Thursday, May 26, 2005
Slate: Iran stops nukes?
By Eric Umansky, Posted Thursday, at 1:10 AM PT
The Los Angeles Times and New York Times lead with Iranian officials saying they'll extend the freeze on their nuclear program for a more few months, heading off a Security Council showdown for now. Iran had been talking big about putting its program back into gear but decided to play nice after European negotiators promised to offer a detailed list of incentives. Nobody is putting much hope in the extension, especially since Iran's chief negotiator said he still needs the OK from his bosses. The Washington Post is particularly skeptical, stuffing Iran and instead leading with FBI memos showing that about a dozen Gitmo detainees complained that guards mistreated the Quran; one prisoner charged that the holy book was flushed down the toilet. There have been plenty of previous reports of similar detainee allegations. The documents--which were mostly written in 2002 and 2003 and released per an ACLU lawsuit--add in quantity to the charges but not quality. That is, they're still allegations--which makes TP wonder why the Post is leading with them.
The Wall Street Journal tops its world-wide newsbox (online, at least) with the Senate confirming, as expected, Priscilla Owen as a federal appellate judge. USA Today leads with state government coffers filling up again. Tax revenues rose to a record $600 billion last year, about 7 percent more than in 2003. (A couple of years ago, Slate's Jack Shafer got huffy about credulous stories that states were heading toward the fiscal abyss.)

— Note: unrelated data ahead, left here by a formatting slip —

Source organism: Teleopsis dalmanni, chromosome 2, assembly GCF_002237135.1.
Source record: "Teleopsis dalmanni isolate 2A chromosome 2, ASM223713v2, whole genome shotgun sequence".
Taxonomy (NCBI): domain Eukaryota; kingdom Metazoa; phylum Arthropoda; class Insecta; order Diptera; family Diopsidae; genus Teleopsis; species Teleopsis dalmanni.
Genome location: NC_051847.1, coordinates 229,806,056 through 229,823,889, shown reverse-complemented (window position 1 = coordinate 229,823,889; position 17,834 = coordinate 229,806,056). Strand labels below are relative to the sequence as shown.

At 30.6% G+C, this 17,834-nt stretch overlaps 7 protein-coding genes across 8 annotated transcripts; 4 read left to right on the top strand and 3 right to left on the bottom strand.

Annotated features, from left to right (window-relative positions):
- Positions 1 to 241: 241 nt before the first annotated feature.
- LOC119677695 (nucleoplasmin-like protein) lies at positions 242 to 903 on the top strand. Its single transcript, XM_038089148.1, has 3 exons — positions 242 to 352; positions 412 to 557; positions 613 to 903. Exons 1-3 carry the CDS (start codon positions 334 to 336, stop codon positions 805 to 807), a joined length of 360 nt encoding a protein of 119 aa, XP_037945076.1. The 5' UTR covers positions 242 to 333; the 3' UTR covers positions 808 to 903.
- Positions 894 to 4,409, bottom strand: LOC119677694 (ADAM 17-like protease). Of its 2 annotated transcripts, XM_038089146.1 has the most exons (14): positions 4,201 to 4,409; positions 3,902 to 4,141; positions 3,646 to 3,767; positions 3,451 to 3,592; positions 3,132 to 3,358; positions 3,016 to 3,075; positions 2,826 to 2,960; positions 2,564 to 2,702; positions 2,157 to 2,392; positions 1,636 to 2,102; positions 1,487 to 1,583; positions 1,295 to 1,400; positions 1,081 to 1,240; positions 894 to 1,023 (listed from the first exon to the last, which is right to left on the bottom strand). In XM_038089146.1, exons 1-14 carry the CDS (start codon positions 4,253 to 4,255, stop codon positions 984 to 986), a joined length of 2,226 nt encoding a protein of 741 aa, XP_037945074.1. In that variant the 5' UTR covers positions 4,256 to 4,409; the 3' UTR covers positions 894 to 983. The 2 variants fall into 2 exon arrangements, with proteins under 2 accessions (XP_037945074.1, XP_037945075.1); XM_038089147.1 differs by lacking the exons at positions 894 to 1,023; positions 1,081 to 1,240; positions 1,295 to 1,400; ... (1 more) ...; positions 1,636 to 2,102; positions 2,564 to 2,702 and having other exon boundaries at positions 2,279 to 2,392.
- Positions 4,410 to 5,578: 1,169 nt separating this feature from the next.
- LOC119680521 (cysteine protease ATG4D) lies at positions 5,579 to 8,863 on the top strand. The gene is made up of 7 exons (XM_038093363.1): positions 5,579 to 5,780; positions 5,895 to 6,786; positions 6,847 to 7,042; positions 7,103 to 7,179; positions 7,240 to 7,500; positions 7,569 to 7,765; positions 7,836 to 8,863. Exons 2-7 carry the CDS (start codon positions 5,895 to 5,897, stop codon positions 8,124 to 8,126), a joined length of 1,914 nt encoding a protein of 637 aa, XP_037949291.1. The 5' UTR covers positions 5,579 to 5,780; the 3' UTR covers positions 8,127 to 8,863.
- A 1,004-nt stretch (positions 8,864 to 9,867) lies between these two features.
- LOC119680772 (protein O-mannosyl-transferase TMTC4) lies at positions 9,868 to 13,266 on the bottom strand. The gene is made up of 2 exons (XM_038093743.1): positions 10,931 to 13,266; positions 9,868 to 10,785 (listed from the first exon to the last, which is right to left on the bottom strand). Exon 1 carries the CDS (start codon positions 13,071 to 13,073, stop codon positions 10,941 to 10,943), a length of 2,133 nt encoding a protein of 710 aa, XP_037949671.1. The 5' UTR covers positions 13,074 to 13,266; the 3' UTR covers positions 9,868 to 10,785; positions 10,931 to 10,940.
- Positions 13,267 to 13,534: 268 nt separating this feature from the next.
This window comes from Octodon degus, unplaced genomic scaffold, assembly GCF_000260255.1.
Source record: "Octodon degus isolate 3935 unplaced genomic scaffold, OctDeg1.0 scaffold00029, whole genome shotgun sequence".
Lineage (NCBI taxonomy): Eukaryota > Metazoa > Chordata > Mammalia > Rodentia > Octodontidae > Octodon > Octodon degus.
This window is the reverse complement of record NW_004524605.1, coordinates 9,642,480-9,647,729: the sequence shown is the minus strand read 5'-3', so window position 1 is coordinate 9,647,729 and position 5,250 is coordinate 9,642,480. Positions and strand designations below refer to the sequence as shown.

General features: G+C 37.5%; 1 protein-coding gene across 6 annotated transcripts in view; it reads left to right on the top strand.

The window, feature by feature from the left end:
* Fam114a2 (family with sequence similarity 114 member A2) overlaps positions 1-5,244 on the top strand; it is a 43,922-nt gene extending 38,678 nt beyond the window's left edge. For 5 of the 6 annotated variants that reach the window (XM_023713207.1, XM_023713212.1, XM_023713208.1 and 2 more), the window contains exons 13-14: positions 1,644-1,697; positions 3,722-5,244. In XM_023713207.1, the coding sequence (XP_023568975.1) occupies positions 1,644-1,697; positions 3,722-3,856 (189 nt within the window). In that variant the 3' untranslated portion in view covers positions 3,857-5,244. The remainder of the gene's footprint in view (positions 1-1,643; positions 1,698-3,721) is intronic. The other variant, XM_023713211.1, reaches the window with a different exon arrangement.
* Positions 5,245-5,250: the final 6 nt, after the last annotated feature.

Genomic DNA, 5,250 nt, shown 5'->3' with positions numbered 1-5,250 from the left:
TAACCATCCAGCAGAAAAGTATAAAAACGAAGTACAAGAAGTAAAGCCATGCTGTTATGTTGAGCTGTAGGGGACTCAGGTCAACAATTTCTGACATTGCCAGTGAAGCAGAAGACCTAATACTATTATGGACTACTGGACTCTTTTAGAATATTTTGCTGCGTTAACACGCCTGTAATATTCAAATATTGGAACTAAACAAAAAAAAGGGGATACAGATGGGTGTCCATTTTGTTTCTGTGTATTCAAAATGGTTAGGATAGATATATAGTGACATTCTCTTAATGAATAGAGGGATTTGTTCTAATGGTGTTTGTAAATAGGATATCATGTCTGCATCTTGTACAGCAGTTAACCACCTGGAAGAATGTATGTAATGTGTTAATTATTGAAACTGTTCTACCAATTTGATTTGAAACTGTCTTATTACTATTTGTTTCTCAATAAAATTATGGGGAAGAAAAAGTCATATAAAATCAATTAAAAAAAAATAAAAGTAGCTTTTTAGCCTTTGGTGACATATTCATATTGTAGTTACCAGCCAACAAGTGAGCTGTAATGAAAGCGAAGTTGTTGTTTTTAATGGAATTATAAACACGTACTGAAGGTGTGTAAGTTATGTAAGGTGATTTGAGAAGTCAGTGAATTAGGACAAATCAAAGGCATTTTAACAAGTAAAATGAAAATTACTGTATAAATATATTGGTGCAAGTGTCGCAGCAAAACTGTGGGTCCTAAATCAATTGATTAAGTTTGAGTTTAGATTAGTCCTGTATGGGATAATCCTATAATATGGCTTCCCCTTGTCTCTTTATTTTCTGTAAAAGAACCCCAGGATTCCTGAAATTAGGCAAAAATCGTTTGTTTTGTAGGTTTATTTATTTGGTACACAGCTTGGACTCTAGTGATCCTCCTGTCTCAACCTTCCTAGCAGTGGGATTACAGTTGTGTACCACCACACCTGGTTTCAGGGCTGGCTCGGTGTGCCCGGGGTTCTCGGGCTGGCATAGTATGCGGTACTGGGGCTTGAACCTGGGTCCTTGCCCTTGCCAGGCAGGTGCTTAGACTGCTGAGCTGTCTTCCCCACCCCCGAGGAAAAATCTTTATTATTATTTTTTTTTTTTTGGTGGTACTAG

As has been previously reported, the Red Cross once told the military about the detainees' allegations. Soon after, the prisoners' complaints apparently stopped. (Here's an interview with a former translator at Gitmo who attributed some of the abuse to a lack of cultural training. At least initially, guards didn't know they weren't supposed to handle the Quran.) The latest FBI docs also include 19 separate allegations of beatings, as well as complaints about sexually humiliating interrogation tactics. TP doesn't see it flagged in this morning's papers, but when the Newsweek toilet story first hit it big, the Pentagon's top spokesman was asked whether the military has ever investigated charges that the Quran was disrespected at Gitmo. He answered no, explaining, "There haven't been credible allegations to that effect."
In the name-calling wars: Everybody notes that Amnesty International launched a big broadside against the U.S., calling the treatment of detainees "atrocious" and dubbing Gitmo a "gulag." The Journal's editorial page, never one to get riled, in turn proclaims that Amnesty's take "amounts to pro-al Qaeda propaganda."
A Page One WP piece looks at the myriad ways in which President Bush and congressional leaders have centralized power. Nothing really new here: Cabinet members have no freedom, committee chairmanships are no longer decided by seniority, etc. But the Post certainly comes out swinging: The president "has constructed what many scholars said amounts to a virtual oligarchy with Cheney, Karl Rove, Andrew H. Card Jr., Joshua Bolton, himself and only a few others setting policy."
Eric Umansky writes "Today's Papers" for Slate. He can be reached at firstname.lastname@example.org.
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